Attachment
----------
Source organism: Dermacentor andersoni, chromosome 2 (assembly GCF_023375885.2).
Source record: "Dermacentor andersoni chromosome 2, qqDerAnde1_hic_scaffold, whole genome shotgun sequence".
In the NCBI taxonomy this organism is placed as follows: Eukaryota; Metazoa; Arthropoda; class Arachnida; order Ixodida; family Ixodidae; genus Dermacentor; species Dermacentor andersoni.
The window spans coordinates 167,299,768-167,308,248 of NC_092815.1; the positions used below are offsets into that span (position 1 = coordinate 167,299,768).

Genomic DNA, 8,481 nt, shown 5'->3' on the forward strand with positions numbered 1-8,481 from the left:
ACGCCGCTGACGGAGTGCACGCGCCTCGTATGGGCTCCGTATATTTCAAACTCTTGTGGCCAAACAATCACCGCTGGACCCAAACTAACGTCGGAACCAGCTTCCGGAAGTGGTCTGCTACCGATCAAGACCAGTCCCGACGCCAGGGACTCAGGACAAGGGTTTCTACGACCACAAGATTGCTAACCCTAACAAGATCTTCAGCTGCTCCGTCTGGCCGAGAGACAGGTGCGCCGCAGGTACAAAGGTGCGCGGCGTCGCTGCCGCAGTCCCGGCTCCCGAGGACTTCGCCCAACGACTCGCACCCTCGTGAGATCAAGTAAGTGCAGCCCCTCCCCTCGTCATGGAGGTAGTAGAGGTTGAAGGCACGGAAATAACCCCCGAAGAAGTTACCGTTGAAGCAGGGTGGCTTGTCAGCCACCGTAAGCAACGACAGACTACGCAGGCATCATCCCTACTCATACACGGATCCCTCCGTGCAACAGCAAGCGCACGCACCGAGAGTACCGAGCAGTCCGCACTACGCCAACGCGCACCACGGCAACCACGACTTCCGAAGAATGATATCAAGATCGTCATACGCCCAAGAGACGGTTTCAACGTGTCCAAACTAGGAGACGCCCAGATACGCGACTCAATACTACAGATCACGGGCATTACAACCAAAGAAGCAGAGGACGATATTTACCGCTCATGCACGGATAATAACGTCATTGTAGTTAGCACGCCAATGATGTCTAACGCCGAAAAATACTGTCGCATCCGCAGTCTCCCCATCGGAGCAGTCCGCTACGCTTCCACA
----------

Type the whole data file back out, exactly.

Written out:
Source organism: Dermacentor andersoni, chromosome 2 (assembly GCF_023375885.2).
Source record: "Dermacentor andersoni chromosome 2, qqDerAnde1_hic_scaffold, whole genome shotgun sequence".
In the NCBI taxonomy this organism is placed as follows: Eukaryota; Metazoa; Arthropoda; class Arachnida; order Ixodida; family Ixodidae; genus Dermacentor; species Dermacentor andersoni.
The window spans coordinates 167,299,768-167,308,248 of NC_092815.1; the positions used below are offsets into that span (position 1 = coordinate 167,299,768).

Genomic DNA, 8,481 nt, shown 5'->3' on the forward strand with positions numbered 1-8,481 from the left:
ACGCCGCTGACGGAGTGCACGCGCCTCGTATGGGCTCCGTATATTTCAAACTCTTGTGGCCAAACAATCACCGCTGGACCCAAACTAACGTCGGAACCAGCTTCCGGAAGTGGTCTGCTACCGATCAAGACCAGTCCCGACGCCAGGGACTCAGGACAAGGGTTTCTACGACCACAAGATTGCTAACCCTAACAAGATCTTCAGCTGCTCCGTCTGGCCGAGAGACAGGTGCGCCGCAGGTACAAAGGTGCGCGGCGTCGCTGCCGCAGTCCCGGCTCCCGAGGACTTCGCCCAACGACTCGCACCCTCGTGAGATCAAGTAAGTGCAGCCCCTCCCCTCGTCATGGAGGTAGTAGAGGTTGAAGGCACGGAAATAACCCCCGAAGAAGTTACCGTTGAAGCAGGGTGGCTTGTCAGCCACCGTAAGCAACGACAGACTACGCAGGCATCATCCCTACTCATACACGGATCCCTCCGTGCAACAGCAAGCGCACGCACCGAGAGTACCGAGCAGTCCGCACTACGCCAACGCGCACCACGGCAACCACGACTTCCGAAGAATGATATCAAGATCGTCATACGCCCAAGAGACGGTTTCAACGTGTCCAAACTAGGAGACGCCCAGATACGCGACTCAATACTACAGATCACGGGCATTACAACCAAAGAAGCAGAGGACGATATTTACCGCTCATGCACGGATAATAACGTCATTGTAGTTAGCACGCCAATGATGTCTAACGCCGAAAAATACTGTCGCATCCGCAGTCTCCCCATCGGAGCAGTCCGCTACGCTTCCACA